As the World Sterns: Crafting Your Narrative for the MBA Interview

Washington Square Park next to NYU Stern

A question you hear a lot as an MBA is, “What’s your five-year plan?”

Usually, I reply, “All I know is, if you asked me five years ago what my five-year plan was, it would not be this.”

Five years ago, I had spent my year working seasonal hospitality jobs, and was set to continue doing that for a while. At the time, I was choosing jobs based on work that sounded fun and a location that seemed cool.

Business school had not crossed my mind. Setting myself on a path to become a management consultant had not crossed my mind.

So when I was preparing for interviews with MBA programs, I quickly realized how difficult it would be to explain how I had ended up here. I had heard that the three most common questions asked in MBA interviews were these: “Why an MBA?”, “Why now?”, and “Why this school?”.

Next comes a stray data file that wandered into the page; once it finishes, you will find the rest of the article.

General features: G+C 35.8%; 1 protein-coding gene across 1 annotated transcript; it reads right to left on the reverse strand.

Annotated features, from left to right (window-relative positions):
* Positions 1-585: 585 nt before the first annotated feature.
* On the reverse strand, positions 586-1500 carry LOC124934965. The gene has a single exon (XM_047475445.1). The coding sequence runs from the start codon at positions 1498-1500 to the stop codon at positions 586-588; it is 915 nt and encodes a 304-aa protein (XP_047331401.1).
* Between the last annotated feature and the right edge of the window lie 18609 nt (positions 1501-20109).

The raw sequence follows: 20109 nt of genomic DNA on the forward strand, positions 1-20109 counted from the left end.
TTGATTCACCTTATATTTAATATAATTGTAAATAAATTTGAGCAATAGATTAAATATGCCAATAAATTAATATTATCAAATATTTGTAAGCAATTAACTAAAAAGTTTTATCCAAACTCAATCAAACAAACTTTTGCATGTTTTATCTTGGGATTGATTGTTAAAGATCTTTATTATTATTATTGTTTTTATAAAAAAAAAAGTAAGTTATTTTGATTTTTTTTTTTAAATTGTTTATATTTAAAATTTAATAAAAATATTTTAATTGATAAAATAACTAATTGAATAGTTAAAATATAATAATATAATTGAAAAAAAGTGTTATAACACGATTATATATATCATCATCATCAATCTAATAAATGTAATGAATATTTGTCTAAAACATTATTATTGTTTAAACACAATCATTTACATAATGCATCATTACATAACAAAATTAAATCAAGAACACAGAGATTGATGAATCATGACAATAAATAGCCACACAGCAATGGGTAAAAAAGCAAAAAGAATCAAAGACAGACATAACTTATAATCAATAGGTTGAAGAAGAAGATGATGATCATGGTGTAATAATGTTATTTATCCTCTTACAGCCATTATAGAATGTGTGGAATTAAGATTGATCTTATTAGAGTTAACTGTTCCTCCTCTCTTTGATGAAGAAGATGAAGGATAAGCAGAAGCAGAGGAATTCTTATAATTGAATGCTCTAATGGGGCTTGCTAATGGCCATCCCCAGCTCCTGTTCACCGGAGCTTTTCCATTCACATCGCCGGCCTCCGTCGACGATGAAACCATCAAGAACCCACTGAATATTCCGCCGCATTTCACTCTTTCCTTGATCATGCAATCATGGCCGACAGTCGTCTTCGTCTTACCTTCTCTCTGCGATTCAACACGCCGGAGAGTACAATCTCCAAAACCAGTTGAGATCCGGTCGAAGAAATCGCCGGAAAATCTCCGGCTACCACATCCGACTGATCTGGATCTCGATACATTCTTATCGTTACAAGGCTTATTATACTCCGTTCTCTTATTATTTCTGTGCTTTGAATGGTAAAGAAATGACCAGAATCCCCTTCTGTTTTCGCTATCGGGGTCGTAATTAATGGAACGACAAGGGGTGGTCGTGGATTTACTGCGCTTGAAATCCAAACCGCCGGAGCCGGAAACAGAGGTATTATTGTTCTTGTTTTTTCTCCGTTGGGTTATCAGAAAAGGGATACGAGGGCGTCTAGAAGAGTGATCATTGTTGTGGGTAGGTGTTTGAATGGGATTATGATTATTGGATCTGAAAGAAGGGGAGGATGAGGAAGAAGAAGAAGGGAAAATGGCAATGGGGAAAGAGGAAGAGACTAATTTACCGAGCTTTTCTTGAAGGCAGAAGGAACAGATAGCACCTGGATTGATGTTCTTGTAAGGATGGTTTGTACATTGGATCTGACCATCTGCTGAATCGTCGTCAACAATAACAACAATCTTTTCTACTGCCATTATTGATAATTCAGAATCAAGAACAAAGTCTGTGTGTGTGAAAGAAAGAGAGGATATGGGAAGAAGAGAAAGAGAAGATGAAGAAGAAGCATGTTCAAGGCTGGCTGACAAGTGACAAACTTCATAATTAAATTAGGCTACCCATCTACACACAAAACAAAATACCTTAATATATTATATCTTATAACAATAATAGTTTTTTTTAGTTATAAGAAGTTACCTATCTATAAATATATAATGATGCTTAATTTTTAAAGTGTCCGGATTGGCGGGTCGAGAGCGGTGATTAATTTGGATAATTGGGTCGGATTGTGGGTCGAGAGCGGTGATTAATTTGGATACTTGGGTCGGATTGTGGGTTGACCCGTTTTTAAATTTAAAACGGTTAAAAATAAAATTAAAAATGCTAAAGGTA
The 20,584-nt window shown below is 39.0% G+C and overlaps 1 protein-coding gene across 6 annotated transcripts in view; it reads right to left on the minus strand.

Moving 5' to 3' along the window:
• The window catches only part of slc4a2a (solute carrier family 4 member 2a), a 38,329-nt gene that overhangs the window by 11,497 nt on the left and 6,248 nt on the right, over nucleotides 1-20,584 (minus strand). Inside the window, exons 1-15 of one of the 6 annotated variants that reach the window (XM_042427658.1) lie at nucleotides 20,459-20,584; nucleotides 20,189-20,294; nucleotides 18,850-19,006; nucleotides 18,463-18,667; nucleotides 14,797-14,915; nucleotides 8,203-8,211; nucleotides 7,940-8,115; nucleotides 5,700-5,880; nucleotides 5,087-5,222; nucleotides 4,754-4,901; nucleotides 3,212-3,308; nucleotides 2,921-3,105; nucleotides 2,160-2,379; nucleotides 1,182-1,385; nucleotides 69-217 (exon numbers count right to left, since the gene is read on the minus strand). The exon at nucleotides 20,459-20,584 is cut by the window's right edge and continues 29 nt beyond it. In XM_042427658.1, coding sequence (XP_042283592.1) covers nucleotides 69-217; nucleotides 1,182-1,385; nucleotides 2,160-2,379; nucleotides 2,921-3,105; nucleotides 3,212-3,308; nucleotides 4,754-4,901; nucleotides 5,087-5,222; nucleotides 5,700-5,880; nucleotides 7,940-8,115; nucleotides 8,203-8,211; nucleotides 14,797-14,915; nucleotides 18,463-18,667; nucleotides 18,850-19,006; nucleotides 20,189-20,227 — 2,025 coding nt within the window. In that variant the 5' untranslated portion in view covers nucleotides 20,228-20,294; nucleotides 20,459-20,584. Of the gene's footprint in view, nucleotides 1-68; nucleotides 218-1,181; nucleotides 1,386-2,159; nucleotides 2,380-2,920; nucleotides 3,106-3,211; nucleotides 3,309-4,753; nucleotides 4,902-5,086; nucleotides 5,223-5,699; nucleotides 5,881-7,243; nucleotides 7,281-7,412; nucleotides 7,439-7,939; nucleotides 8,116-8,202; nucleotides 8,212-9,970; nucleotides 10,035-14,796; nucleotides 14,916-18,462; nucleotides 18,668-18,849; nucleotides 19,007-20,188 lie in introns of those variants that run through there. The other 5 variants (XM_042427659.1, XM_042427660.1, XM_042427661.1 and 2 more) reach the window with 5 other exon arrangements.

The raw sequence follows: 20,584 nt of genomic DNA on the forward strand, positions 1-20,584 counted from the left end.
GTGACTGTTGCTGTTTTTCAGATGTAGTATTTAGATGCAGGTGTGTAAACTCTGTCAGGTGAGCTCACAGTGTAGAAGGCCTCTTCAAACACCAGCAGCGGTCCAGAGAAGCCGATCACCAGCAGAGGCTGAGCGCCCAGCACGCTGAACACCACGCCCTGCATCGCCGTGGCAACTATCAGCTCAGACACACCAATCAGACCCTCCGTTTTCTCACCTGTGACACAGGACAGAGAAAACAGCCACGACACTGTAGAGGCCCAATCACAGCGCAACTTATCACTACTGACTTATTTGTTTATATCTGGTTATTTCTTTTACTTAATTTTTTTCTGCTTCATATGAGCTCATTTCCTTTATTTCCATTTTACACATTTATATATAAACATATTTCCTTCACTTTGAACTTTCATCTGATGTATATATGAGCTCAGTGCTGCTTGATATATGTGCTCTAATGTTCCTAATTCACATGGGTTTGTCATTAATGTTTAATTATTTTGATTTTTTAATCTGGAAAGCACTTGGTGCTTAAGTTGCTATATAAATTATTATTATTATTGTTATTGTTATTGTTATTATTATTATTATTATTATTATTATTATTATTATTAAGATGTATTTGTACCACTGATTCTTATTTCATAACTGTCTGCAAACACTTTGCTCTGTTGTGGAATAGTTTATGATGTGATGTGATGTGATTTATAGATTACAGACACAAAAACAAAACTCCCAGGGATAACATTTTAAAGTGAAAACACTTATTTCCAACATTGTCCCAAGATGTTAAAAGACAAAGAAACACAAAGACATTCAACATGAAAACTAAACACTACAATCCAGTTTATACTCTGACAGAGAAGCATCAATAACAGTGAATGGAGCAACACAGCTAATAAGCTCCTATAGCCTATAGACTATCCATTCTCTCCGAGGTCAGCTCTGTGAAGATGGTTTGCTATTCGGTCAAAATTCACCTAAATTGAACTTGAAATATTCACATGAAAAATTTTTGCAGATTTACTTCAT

I knew I needed to develop a story that made sense as to why I was here.


Penny Burgess

Something that I’ve noticed in talking to MBA students is that they have two answers to the question “Why an MBA?”: the “application answer” and the “honest answer”.

However, what I’ve also found is that generally the “honest answer” is the reason that someone started the application process for MBA programs, but the “application answer” is the reason that they stuck with it.

For example, to be totally candid, my MBA journey began because I was tired of feeling like my work had no impact. I had felt unappreciated, undervalued, and underpaid at almost every job I’d had.

On top of that, I had spent two years building a small self-owned business selling vintage clothing online, and it had really opened my eyes to how much creativity and strategy goes into running a business. However, I didn’t find that work impactful either. I knew I was interested in learning more about how to run and change a business on a larger scale, so I started researching MBA programs.